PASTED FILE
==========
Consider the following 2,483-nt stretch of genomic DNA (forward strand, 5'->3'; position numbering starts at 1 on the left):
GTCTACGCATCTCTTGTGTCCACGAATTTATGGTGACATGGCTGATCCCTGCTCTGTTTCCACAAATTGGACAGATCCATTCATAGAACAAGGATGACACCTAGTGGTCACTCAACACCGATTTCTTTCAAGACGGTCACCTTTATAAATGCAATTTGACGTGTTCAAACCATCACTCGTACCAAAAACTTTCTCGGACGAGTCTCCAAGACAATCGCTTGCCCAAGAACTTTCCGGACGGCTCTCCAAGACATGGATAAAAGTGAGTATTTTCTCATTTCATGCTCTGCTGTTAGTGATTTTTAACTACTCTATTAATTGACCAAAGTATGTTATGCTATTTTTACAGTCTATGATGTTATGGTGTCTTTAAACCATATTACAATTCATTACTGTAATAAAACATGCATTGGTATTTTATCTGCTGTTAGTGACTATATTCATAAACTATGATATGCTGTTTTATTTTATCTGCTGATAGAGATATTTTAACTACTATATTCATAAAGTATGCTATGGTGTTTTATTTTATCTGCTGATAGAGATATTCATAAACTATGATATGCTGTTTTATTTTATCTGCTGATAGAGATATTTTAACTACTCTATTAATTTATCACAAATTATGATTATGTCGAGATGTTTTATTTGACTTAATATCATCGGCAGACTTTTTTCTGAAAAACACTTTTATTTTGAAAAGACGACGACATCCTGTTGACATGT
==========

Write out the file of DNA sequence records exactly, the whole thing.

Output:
Consider the following 2,483-nt stretch of genomic DNA (forward strand, 5'->3'; position numbering starts at 1 on the left):
GTCTACGCATCTCTTGTGTCCACGAATTTATGGTGACATGGCTGATCCCTGCTCTGTTTCCACAAATTGGACAGATCCATTCATAGAACAAGGATGACACCTAGTGGTCACTCAACACCGATTTCTTTCAAGACGGTCACCTTTATAAATGCAATTTGACGTGTTCAAACCATCACTCGTACCAAAAACTTTCTCGGACGAGTCTCCAAGACAATCGCTTGCCCAAGAACTTTCCGGACGGCTCTCCAAGACATGGATAAAAGTGAGTATTTTCTCATTTCATGCTCTGCTGTTAGTGATTTTTAACTACTCTATTAATTGACCAAAGTATGTTATGCTATTTTTACAGTCTATGATGTTATGGTGTCTTTAAACCATATTACAATTCATTACTGTAATAAAACATGCATTGGTATTTTATCTGCTGTTAGTGACTATATTCATAAACTATGATATGCTGTTTTATTTTATCTGCTGATAGAGATATTTTAACTACTATATTCATAAAGTATGCTATGGTGTTTTATTTTATCTGCTGATAGAGATATTCATAAACTATGATATGCTGTTTTATTTTATCTGCTGATAGAGATATTTTAACTACTCTATTAATTTATCACAAATTATGATTATGTCGAGATGTTTTATTTGACTTAATATCATCGGCAGACTTTTTTCTGAAAAACACTTTTATTTTGAAAAGACGACGACATCCTGTTGACATGT